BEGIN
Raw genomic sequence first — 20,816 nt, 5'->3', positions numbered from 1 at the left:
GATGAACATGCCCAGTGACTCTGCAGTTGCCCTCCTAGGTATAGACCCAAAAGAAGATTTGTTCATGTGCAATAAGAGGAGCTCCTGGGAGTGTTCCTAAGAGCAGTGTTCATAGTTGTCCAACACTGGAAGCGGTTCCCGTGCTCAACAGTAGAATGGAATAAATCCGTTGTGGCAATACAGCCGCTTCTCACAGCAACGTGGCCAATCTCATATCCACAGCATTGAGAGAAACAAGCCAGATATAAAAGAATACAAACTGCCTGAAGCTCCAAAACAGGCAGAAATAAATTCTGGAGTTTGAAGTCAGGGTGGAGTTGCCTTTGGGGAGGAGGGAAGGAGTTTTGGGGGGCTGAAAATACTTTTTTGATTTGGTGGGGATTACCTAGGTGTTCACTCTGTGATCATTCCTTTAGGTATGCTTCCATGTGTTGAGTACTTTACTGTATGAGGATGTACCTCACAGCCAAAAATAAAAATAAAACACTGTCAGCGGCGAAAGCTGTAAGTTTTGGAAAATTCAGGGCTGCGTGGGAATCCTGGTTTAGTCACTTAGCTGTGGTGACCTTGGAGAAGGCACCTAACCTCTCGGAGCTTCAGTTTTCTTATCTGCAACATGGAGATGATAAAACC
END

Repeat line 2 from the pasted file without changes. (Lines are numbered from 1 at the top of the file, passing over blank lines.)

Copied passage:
GATGAACATGCCCAGTGACTCTGCAGTTGCCCTCCTAGGTATAGACCCAAAAGAAGATTTGTTCATGTGCAATAAGAGGAGCTCCTGGGAGTGTTCCTAAGAGCAGTGTTCATAGTTGTCCAACACTGGAAGCGGTTCCCGTGCTCAACAGTAGAATGGAATAAATCCGTTGTGGCAATACAGCCGCTTCTCACAGCAACGTGGCCAATCTCATATCCACAGCATTGAGAGAAACAAGCCAGATATAAAAGAATACAAACTGCCTGAAGCTCCAAAACAGGCAGAAATAAATTCTGGAGTTTGAAGTCAGGGTGGAGTTGCCTTTGGGGAGGAGGGAAGGAGTTTTGGGGGGCTGAAAATACTTTTTTGATTTGGTGGGGATTACCTAGGTGTTCACTCTGTGATCATTCCTTTAGGTATGCTTCCATGTGTTGAGTACTTTACTGTATGAGGATGTACCTCACAGCCAAAAATAAAAATAAAACACTGTCAGCGGCGAAAGCTGTAAGTTTTGGAAAATTCAGGGCTGCGTGGGAATCCTGGTTTAGTCACTTAGCTGTGGTGACCTTGGAGAAGGCACCTAACCTCTCGGAGCTTCAGTTTTCTTATCTGCAACATGGAGATGATAAAACC